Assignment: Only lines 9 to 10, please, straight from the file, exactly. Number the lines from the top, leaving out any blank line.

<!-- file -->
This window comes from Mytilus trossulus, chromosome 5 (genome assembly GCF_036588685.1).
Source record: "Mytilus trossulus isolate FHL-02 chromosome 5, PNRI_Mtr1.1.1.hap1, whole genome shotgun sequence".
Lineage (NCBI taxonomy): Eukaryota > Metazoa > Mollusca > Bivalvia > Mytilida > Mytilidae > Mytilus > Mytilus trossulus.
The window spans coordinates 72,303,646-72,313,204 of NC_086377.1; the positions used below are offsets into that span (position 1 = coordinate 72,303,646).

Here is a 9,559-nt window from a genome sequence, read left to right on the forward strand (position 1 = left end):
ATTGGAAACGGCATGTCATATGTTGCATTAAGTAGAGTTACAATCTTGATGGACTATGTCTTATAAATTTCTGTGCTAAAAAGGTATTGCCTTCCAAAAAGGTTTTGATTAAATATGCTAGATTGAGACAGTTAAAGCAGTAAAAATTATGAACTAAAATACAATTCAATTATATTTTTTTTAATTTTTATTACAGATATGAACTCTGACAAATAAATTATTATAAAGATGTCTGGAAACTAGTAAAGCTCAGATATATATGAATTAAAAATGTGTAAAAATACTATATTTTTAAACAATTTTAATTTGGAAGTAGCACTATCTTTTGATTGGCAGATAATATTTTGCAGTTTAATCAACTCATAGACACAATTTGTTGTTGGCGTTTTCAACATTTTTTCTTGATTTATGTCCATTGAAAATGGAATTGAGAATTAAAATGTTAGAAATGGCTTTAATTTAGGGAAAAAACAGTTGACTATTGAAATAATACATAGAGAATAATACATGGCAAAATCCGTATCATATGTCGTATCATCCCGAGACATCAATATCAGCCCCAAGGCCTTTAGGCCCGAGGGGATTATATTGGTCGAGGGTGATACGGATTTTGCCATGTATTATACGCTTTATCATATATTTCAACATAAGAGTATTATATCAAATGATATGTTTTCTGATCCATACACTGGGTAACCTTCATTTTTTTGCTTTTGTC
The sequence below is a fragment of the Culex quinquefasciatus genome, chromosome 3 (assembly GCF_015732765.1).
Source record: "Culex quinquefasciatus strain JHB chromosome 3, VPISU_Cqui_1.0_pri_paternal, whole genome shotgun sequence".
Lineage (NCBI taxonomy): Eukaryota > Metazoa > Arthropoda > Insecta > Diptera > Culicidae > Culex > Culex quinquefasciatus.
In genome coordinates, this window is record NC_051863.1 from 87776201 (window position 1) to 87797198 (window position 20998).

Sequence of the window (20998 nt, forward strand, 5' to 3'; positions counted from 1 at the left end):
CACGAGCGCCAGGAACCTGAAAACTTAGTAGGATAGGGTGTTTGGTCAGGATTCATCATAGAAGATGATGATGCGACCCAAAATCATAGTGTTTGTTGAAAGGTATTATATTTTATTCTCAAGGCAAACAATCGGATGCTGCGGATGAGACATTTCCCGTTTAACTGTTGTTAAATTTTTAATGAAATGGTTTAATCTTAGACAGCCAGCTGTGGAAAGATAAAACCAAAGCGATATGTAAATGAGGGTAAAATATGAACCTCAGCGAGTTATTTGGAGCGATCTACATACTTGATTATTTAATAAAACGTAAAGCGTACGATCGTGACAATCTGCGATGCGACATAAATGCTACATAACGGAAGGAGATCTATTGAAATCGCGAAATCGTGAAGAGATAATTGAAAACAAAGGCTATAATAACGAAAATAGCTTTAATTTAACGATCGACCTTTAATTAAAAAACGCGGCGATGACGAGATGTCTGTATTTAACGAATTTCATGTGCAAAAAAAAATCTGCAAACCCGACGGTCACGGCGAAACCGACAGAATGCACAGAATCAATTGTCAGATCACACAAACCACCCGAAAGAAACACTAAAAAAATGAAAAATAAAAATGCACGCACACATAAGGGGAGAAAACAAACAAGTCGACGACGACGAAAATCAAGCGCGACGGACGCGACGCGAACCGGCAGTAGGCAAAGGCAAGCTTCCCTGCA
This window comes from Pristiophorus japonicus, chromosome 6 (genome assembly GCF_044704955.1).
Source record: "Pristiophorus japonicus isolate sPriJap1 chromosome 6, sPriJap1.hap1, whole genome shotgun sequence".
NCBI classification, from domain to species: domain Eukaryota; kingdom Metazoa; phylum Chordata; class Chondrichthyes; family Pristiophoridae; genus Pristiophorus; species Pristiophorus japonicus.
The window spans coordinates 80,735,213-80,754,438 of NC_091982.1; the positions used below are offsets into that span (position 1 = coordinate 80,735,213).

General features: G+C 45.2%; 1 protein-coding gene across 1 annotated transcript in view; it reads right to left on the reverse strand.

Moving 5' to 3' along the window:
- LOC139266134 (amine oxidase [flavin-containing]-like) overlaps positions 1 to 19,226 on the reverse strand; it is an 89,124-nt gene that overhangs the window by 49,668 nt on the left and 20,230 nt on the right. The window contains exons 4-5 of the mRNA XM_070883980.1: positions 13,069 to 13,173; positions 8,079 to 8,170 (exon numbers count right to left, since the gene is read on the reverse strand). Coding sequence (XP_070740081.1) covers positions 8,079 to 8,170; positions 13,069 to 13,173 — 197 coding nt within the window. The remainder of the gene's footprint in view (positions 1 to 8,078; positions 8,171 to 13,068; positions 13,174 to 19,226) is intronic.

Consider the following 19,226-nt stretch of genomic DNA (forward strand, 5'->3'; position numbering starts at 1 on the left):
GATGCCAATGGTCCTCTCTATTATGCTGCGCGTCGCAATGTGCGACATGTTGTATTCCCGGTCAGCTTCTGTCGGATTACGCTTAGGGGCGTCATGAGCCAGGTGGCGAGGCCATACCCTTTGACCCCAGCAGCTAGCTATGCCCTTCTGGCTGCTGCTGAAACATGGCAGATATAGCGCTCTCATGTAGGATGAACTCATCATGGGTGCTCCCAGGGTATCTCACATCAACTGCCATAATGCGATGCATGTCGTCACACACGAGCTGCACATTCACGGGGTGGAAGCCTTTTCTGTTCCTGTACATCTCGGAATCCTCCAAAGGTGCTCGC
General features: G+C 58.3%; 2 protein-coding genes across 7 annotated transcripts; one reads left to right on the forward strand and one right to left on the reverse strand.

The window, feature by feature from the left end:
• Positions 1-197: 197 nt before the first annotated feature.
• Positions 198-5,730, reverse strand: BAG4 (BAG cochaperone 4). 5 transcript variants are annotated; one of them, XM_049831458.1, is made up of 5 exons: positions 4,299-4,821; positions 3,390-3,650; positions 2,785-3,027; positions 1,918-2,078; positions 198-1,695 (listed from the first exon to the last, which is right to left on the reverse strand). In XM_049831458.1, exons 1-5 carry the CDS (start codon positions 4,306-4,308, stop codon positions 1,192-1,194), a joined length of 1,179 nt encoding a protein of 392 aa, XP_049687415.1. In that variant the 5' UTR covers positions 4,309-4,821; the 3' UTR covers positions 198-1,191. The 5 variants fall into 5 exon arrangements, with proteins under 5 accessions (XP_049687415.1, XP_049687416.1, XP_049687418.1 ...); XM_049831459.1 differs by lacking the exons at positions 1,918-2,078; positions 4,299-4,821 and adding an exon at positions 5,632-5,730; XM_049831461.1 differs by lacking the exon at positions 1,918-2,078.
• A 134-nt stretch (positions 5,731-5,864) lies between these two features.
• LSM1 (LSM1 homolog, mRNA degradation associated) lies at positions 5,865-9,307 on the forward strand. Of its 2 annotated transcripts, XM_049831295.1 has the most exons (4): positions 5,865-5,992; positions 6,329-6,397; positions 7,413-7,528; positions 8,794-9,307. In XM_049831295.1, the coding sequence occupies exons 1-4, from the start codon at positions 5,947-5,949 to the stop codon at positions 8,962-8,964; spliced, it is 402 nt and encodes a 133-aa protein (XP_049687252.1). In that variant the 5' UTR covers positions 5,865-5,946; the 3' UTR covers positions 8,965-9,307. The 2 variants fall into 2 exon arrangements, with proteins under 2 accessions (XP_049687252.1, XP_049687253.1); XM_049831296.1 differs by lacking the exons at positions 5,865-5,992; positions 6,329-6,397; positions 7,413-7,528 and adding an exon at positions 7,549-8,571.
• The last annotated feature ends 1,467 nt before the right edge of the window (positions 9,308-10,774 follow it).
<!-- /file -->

Lineage (NCBI taxonomy): Eukaryota > Metazoa > Arthropoda > Insecta > Diptera > Culicidae > Culex > Culex quinquefasciatus.
In genome coordinates, this window is record NC_051863.1 from 87776201 (window position 1) to 87797198 (window position 20998).